# A proof of the fundamental theorem of symmetric polynomials

I'm reading Exploratory Galois Theory by John Swallow. On page 123 he gives the following remark / alternate proof of the fundamental theorem of symmetric polynomials:

Let $K$ be a field and $L$ be the field of rational functions $K(X_1,\dots,X_n)$. Now consider the subfield $K(\sigma_1,\dots,\sigma_n)$ generated over $K$ by the elementary symmetric polynomials. Then $L$ is the splitting field of $X^n − \sigma_1X^{n−1} +\cdots +(−1)^n\sigma_n$, since this polynomial is equal to the product $(X − X_1)(X − X_2) \cdots (X − X_n)$. The Galois group must be a subgroup of $S_n$; on the other hand, every permutation in $S_n$ gives a different automorphism of $L$ over $K(\sigma_1,\dots,\sigma_n)$. Hence $K(X_1,\dots,X_n)/K(\sigma_1,\dots,\sigma_n)$ is Galois with group $S_n$, and $K(\sigma_1,\dots,\sigma_n)$ is the fixed field of $S_n$. To perform the final step – to say that every symmetric polynomial is a polynomial in the elementary symmetric functions, that is, that each symmetric polynomial lies not only in $K(\sigma_1,\dots,\sigma_n)$ but $K[\sigma_1,\dots,\sigma_n]$ – requires a notion of integrality beyond the scope of this text.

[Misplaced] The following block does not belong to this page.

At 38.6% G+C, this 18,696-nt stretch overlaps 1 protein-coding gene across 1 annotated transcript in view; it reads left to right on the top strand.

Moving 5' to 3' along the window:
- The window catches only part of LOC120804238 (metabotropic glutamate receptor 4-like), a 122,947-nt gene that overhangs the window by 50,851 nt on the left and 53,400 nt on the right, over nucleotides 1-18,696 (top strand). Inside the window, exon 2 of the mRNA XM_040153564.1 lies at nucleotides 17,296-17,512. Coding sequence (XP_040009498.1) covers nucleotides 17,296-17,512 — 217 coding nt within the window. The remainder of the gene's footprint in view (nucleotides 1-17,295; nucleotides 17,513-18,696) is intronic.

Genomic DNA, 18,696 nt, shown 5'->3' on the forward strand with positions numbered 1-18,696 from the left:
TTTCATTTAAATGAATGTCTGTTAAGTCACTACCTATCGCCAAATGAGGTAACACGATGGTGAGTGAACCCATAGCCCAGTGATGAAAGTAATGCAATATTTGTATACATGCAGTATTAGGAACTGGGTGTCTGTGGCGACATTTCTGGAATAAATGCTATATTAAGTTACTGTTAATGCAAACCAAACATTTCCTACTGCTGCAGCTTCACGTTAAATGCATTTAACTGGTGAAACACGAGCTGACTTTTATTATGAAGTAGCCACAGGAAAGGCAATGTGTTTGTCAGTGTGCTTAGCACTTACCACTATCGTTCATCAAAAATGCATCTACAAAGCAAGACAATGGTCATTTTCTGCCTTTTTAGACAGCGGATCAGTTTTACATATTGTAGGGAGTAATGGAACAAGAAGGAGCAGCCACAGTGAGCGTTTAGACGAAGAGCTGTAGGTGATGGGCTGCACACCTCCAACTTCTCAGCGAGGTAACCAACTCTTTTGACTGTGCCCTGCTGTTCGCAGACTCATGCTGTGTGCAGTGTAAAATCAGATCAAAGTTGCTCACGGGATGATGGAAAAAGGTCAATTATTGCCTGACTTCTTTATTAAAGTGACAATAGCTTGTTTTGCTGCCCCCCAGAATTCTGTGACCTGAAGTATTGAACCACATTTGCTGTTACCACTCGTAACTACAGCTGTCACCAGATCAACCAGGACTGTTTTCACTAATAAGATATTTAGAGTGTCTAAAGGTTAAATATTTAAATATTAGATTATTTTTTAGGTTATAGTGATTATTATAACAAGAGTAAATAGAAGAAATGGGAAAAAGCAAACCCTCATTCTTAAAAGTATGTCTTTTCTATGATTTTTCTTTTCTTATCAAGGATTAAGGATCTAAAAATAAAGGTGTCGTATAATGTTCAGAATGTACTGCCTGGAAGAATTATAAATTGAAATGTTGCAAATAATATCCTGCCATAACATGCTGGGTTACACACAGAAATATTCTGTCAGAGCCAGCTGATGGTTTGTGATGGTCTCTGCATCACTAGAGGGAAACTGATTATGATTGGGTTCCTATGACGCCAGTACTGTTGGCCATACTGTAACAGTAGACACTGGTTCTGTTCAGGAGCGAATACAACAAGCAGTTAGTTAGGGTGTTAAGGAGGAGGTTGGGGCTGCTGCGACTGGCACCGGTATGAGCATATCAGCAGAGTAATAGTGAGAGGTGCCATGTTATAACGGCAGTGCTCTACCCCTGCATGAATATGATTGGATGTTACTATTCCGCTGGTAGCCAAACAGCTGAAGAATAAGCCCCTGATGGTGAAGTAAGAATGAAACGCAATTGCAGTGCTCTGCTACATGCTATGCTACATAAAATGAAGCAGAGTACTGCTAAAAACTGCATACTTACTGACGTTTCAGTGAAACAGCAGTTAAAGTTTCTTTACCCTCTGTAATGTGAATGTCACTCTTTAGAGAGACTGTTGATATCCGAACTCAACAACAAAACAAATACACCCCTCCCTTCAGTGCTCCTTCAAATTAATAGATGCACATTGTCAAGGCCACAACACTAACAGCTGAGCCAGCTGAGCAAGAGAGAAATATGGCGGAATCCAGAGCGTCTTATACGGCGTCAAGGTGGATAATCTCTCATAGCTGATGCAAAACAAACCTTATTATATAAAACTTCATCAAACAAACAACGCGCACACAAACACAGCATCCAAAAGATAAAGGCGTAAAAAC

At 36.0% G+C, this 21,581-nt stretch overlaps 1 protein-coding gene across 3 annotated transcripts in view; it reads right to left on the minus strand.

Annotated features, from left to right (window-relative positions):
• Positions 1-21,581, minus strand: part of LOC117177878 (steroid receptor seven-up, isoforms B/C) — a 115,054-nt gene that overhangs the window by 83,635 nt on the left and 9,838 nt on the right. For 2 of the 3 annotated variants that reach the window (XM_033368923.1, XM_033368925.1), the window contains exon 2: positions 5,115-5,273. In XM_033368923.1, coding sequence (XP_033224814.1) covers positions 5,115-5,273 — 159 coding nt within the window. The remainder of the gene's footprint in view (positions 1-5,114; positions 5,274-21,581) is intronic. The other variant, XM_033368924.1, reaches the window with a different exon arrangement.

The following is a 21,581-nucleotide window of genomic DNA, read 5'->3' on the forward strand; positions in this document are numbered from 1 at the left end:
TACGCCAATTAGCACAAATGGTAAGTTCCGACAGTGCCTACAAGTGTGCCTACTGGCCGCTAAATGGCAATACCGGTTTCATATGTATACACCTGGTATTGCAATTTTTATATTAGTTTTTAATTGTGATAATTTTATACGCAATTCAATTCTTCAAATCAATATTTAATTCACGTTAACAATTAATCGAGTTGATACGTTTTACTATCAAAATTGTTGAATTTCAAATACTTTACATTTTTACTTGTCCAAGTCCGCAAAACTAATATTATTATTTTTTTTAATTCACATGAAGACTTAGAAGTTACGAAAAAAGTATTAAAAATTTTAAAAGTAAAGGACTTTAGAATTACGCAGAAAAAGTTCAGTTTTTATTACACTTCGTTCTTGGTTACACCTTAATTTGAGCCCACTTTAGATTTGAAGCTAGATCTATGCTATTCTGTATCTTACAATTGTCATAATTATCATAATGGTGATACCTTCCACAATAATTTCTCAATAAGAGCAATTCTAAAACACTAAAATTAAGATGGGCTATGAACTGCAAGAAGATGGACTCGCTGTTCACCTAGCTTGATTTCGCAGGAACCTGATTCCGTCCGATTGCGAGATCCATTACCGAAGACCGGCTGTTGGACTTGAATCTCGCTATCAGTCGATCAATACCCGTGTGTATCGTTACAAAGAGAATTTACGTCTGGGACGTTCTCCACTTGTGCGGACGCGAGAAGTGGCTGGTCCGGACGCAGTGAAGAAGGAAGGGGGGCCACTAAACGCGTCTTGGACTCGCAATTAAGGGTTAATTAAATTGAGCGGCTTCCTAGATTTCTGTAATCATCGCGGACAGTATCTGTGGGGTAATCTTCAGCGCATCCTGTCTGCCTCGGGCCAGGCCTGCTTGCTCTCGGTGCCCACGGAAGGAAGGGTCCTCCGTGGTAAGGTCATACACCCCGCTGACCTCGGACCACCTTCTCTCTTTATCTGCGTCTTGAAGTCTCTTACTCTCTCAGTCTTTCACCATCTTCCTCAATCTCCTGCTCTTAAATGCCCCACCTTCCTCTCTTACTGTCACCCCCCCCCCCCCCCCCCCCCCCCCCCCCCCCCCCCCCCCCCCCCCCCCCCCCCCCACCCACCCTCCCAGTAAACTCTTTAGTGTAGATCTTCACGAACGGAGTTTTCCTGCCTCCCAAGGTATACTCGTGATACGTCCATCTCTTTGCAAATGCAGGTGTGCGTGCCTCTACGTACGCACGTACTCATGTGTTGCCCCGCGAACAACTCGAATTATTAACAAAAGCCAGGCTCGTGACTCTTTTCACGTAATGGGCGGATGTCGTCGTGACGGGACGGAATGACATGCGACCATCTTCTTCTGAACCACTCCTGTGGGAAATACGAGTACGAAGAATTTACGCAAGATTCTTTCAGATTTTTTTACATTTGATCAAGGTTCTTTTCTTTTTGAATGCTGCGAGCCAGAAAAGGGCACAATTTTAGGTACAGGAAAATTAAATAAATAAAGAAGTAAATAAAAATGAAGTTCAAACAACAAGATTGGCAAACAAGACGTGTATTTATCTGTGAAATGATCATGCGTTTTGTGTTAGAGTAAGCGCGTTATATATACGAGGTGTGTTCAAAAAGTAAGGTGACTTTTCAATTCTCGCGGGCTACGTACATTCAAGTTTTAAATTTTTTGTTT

Could anyone explain how to finish this proof? I am familiar with integral ring extensions but I'm not sure what to do with it.

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Let $f\in K[X_1,\dots,X_n]$ be a symmetric polynomial. Then $$f\in K(X_1,\dots,X_n)^{S_n}=K(\sigma_1,\dots,\sigma_n).$$ We want to prove that $f\in K[\sigma_1,\dots,\sigma_n]$. The ring extension $K[\sigma_1,\dots,\sigma_n]\subset K[X_1,\dots,X_n]$ is integral since $X_i$ is integral over $K[\sigma_1,\dots,\sigma_n]$ for all $i=1,\dots,n$. (Note that $X_i$ is a root of the monic polynomial $X^n − \sigma_1X^{n−1} +\cdots +(−1)^n\sigma_n\in K[\sigma_1,\dots,\sigma_n]$.) In particular, $f$ is integral over $K[\sigma_1,\dots,\sigma_n]$. Since $f\in K(\sigma_1,\dots,\sigma_n)$ and $K[\sigma_1,\dots,\sigma_n]$ is integrally closed (why?) we get $f\in K[\sigma_1,\dots,\sigma_n]$.
@user26857 Is it easy to see that $K[\sigma_1,\ldots, \sigma_n]\cong K[x_1,\ldots, x_n]$? Or is there another way to answer the why you ask above? Thanks – user114539 Jan 30 at 18:45
Do you do this using transcendence basis, showing that $\sigma_i$ are algebraically independent over $K$? – user114539 Jan 30 at 19:13